A blog about you (and me) by Stephen Crippen.
Archive for the ‘Grief’ Category
Friday, May 8th, 2009
In American popular culture we hear lots of therapy buzzwords, or buzz phrases. After a school shooting a reporter will announce, “The families are gathering in the gym tonight for a candlelight vigil to begin the healing process.” Then, a year or so later, that same reporter will return to the scene of the tragedy and talk about how the victims’ families have “gotten closure.”
Cue the eyerolls. Healing process? Closure? Really? I don’t want to sound cynical–really, I don’t–but let’s have some respect for the complexity of human grief, the mystery of human relationships, and the difficulty of wrestling with an upsetting problem, or person, or situation.
This brings me to a useful but problematic word: ‘acceptance.’ What is it? In my work with clients, acceptance is a process one goes through to make sense of a situation, draw wisdom from it, and move forward in one’s life with the benefits of that wisdom. Please note:
Acceptance is not resigning yourself to an unjust situation (particularly a violent or abusive one)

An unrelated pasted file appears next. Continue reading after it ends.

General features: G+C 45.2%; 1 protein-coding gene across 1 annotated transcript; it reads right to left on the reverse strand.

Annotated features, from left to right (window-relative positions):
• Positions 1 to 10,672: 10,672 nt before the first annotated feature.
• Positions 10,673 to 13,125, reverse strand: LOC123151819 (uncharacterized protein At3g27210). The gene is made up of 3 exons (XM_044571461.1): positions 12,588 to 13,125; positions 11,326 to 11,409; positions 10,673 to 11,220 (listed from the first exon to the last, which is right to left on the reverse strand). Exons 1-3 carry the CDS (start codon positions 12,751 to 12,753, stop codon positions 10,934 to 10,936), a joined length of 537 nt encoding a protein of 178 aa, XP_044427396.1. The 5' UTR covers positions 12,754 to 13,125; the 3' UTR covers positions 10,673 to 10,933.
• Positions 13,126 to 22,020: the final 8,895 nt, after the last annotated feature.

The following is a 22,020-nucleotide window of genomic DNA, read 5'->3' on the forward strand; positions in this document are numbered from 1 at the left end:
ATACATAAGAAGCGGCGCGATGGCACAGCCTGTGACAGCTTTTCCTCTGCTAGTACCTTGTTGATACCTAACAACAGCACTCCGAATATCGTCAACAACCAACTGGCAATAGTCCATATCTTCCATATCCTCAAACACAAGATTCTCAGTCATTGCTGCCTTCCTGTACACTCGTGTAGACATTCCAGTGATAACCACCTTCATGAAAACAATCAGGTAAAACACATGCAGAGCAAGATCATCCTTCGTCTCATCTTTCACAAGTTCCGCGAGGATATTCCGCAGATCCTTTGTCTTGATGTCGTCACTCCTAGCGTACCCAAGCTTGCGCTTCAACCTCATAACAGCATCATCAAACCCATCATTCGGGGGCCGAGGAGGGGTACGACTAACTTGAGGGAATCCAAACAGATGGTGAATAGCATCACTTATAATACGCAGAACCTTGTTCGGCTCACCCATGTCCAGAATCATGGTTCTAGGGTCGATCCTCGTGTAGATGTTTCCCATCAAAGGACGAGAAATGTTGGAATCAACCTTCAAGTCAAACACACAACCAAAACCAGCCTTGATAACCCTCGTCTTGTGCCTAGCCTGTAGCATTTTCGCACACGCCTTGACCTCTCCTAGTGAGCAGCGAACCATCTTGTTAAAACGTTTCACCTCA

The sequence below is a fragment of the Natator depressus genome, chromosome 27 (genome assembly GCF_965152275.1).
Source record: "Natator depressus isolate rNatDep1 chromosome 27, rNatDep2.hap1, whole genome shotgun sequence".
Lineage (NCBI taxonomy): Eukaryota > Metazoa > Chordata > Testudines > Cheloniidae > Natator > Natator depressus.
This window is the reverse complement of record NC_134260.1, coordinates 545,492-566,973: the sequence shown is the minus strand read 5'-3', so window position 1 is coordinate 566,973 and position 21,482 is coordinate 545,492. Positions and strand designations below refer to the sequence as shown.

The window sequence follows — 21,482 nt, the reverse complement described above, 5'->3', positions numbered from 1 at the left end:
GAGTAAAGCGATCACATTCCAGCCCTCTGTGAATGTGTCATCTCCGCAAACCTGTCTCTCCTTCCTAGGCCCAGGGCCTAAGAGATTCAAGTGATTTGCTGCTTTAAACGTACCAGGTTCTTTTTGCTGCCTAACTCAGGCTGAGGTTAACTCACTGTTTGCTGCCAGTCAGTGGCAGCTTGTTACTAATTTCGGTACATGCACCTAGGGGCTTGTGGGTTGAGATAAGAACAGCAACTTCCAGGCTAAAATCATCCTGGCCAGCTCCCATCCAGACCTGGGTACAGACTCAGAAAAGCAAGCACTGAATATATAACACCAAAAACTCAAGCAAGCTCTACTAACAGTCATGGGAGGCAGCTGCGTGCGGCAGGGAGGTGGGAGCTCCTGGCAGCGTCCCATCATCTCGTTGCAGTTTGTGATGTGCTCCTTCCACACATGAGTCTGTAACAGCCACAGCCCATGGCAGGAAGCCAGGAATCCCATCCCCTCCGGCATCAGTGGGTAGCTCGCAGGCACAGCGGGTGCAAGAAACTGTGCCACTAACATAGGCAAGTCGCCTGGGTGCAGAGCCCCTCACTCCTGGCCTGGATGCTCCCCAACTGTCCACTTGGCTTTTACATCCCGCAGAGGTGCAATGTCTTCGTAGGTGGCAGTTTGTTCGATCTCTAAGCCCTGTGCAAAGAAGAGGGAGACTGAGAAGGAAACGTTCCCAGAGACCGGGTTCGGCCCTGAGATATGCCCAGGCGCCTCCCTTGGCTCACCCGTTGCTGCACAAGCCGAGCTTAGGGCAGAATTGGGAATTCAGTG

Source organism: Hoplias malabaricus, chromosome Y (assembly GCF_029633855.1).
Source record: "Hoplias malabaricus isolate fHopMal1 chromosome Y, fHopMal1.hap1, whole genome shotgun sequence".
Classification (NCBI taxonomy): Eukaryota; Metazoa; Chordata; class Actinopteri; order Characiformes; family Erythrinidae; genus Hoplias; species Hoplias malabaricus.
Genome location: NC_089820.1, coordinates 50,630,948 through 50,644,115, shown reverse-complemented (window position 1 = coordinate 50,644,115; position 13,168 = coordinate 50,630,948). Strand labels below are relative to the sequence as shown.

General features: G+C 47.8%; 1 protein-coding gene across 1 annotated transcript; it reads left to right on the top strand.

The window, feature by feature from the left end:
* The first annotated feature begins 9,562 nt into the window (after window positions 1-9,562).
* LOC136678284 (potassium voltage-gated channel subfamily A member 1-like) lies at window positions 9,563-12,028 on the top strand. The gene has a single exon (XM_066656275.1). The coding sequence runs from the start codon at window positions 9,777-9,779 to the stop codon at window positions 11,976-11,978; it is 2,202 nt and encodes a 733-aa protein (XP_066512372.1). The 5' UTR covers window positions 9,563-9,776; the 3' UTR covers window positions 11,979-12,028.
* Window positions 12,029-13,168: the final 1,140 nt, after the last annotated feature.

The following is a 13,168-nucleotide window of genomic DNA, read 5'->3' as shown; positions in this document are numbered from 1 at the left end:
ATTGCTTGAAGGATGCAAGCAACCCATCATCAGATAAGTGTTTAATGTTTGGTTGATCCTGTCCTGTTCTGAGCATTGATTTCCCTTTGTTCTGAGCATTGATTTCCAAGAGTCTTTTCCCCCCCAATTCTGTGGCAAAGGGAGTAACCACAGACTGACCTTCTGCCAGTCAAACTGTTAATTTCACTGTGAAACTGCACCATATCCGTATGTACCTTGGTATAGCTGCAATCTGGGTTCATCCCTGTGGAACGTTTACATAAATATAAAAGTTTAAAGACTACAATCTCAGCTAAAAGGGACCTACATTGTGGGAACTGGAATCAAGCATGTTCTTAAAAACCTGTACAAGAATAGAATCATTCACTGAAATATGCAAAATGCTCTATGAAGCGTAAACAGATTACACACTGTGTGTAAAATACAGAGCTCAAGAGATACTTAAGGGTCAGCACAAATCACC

Acceptance is not pretending you weren’t harmed, or pretending that you didn’t suffer a loss
Acceptance is not making up false (and trite) aphorisms that paper over your pain
In short, acceptance is not resignation. I may accept that my beloved died, but I don’t have to resign myself to that hard reality. When I accept that someone died, I accept that I am deeply sad; I accept that the person’s absence is painful; I accept that she or he brought both delight and difficulty to my life; I accept that–and this might be the hardest part!–I accept that I must move forward and even grow beyond that person, and live future chapters of my life without that person’s immediate presence. And finally, I accept that the person I miss will continue to have an influence–for good or ill–on my life. I may still draw insight and wisdom from my relationship with my beloved dead.